Tips for G-Match
11/3/12 12:50 PM
English is not my first language so there may be grammar mistakes in the text, I will gladly accept corrections via replies or private messages.

The purpose of this thread is to present tips and suggestions for G-match  participants.
General information about the G-Match competition rules can be found here.
G-Match solving differs from regular puzzles solving in two major elements and therefore justifies a separate tips page:
  1. speed - unlike regular puzzles solving, here solving right is not enough. It is also important to solve quickly.
  2. educated guesses – with regular puzzles, many solvers, including myself, think that guessing is inferior way of solving, less interesting and less enjoyable. However in the G-match one can and should guess part of the solution in some cases, mainly to start or finish faster a puzzle whose shape has been understood.
    However, sometimes a square in the wrong place at the beginning can lead to a solution that is all wrong thus wasting valuable time. To avoid bad guesses, it is recommended using edcuated guesses only, such as by the principles below.
This page is published on the forum on purpose, in hope to get your feedback and more suggestions and tips to add.

General suggestions:
  1. Use technical tools provided by the site:
    Get used to fill areas when possible, it saves time. The area fill option is available whether you solve via the site or via iGridd.
    Use both the mouse buttons so you will always have two available colors. This way you will reduce the back and forth mouse dragging to the puzzle edge to change color. In order to avoid confusion between the two colors (what color corresponds to each mouse button), I usually pick the more dominant color with the left button. If both of the colors are about equally common I pick the darker one with the left button. Try what fits and is comfortable for you.
    Use the keyboard shortcut to cancel last move if needed, it is faster.
    You may also use the numbers on your keyboard to switch between colors - I have not mastered this usage and prefer to leave my left hand on the cancel shortcut (ctrl+z) but you are welcome to try it.
  2. Recognize patterns:
    Before or while solving, try to recognize symmetrical patterns, straight from the clues or from some part you already solved, patterns such as flowers, wheels of a vehicle, the windows of a house and so on. Try to notice patterns that recur in the same puzzle itself, for example, two apples which are painted the same.

    Sometimes an entire puzzle or a significant part of it is symmetric, for instance Puzzle with 15 columns where column 7 and 9 are identical, so are column 6 and 8 and so on. If the puzzle is completely symmetrical in columns, in the rows which have an odd number of blocks, the middle block will be right in the middle of the line.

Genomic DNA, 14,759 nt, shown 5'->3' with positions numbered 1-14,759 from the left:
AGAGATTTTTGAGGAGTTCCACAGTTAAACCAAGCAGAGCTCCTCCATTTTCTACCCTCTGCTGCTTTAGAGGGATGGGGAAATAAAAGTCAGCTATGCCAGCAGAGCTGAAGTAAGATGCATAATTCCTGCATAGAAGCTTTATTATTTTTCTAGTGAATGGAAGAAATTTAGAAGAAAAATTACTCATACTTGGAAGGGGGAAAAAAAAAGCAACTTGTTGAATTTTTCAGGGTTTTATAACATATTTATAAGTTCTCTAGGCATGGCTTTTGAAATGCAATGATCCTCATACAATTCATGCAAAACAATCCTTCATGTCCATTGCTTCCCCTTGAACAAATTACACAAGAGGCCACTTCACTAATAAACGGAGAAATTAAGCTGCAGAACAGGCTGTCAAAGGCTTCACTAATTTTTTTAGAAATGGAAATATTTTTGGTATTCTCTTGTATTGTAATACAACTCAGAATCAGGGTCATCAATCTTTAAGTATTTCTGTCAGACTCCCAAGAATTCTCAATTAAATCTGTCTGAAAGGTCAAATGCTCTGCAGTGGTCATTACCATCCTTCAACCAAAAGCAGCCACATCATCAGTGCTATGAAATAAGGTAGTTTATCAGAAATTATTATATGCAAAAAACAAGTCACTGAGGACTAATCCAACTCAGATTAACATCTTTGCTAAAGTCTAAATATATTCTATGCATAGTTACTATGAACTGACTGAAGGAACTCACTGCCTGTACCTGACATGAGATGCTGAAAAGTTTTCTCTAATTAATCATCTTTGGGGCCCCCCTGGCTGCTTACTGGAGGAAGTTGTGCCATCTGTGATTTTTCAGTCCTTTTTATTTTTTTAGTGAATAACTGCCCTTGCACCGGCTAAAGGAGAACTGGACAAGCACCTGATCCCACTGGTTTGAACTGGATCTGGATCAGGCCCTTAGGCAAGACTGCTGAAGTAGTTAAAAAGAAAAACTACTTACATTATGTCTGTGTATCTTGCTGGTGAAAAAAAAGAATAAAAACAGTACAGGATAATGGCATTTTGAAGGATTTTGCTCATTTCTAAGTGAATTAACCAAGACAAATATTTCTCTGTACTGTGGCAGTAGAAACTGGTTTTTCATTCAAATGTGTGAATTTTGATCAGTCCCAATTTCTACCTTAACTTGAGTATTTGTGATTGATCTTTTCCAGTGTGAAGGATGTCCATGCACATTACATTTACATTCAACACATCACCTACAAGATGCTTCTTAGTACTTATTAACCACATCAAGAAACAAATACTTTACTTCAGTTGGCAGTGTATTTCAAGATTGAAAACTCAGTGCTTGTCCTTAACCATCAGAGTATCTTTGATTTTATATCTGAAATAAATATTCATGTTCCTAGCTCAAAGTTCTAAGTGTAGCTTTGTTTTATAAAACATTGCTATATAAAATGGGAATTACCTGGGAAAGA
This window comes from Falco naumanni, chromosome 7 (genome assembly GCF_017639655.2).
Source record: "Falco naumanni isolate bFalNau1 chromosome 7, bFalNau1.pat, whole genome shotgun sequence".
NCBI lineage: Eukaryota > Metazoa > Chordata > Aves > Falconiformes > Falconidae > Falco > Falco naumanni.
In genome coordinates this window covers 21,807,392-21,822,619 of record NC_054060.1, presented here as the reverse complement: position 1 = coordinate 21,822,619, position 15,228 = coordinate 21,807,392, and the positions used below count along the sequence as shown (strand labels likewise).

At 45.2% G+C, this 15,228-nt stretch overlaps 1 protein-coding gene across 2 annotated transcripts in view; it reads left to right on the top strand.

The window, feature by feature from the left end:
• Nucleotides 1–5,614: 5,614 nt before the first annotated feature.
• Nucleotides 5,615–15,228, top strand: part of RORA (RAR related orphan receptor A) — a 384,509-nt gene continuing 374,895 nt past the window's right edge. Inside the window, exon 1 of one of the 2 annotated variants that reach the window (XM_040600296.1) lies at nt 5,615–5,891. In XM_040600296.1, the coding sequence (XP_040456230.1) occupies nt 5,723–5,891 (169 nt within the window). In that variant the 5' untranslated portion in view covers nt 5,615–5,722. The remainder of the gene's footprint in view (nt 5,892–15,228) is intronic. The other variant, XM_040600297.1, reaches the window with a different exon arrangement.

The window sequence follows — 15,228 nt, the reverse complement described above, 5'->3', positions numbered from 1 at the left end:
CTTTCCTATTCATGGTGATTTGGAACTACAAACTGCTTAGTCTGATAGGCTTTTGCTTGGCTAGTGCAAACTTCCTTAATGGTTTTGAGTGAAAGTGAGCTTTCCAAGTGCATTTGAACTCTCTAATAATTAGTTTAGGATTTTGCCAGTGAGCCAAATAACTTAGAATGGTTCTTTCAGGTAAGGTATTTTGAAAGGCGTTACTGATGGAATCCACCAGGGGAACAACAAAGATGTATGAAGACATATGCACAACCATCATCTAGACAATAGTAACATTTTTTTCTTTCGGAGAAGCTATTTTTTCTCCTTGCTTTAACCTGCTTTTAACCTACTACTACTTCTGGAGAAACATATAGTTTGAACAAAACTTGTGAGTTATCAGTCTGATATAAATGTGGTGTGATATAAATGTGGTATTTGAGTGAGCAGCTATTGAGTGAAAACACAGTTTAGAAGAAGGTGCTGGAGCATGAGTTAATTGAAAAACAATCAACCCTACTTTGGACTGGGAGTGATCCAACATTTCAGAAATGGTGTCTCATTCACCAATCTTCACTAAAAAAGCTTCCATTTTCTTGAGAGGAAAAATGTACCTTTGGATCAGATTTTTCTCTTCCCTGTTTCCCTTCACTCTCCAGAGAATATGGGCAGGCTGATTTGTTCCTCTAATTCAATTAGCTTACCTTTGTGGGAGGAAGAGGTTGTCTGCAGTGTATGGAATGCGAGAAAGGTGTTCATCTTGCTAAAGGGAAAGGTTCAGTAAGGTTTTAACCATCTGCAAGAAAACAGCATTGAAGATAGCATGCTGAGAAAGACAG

3. Identify one square wide lines:
    Frame lines and simple lines are often painted one square wide - for example, if we see the upper hints along seven consecutive columns indexed - 2,1,1,1,1,1,2 we should try to find a 7-block of the same color in one of the upper lines.
  4. use titles:
    sometimes the titles can give you a hint about what to look for in the picture. For example, in a car picture you can expect to find wheels.

Color puzzles:

  1.  Start with the rarest colors:
    Sometimes it is easier to find the location of the colors appearing less, and after finding their place it becomes easier to fill the more common colors.
  2. Close colors:
    When the puzzle has two very similar colors you should not rely on the ability to distinguish between them. It is better to change one of them to  uniqe color different from the rest of the puzzle.
  3. Fill-in puzzles:
    Sometimes we understand that entire puzzle or a significant part of it should be colored on all its squares (it contain no holes, no background colored squares), but the painted area has more than one color. The problem in this case is not where to paint but how to fill as quickly as possible.
    You should practice several techniques and act in the best way for a given puzzle - One method is to pay attention to what is the most dominant color (common), refer to this color as background and fill all the fill-in area with that  color. Then paint the other colors according to their location, and wherever we did not painted another color, the background color stays as needed.

    You can also act the other way around, to fill the less common colors and finally complete the dominant color, but usually it is easier to fill the entire area at the beginning than filling carefully between the other colors at the end.
    In general, when you need to fill a rectangle it is usually faster to  fill by the longer side(rows or columns), i.e., if the rows are longer than the columns go row after row and fill.
    In all of those cases it is sometimes easier to start the from the frame so you get a close clear area to fill.

Black and white puzzles:
  1. Start from the edges:
    Even when the puzzle has many rows / columns with long blocks that allow to fill some squares, start with the extreme row / column - the intersection will be easier and faster, increasing the chance to solve the puzzle faster. For example, every painted square in the top row immediately lead to the complete location of the upper block in its column.
  2. Using a multi-line solution at the edge:
    Look for long blocks in extreme rows and columns  (especially upper and lower row ,most right column and left most). These always are good start points even when they are too small to cross both ends to indicate a safe place of squares. Try and see how the puzzle will look like with the placement of the block along the line, and many times you can get great head start this way. See example here.
Multi release (several puzzles released at once):
  1. Order of solving:
    Every now and then during a tournament several puzzles are released at once. In this case the solver must choose what order to solve them. My general recommendation is to solve by ascending ID order. The reason for this is the "power of the crowd", and what the vast majority of solvers do is to solve in the above order.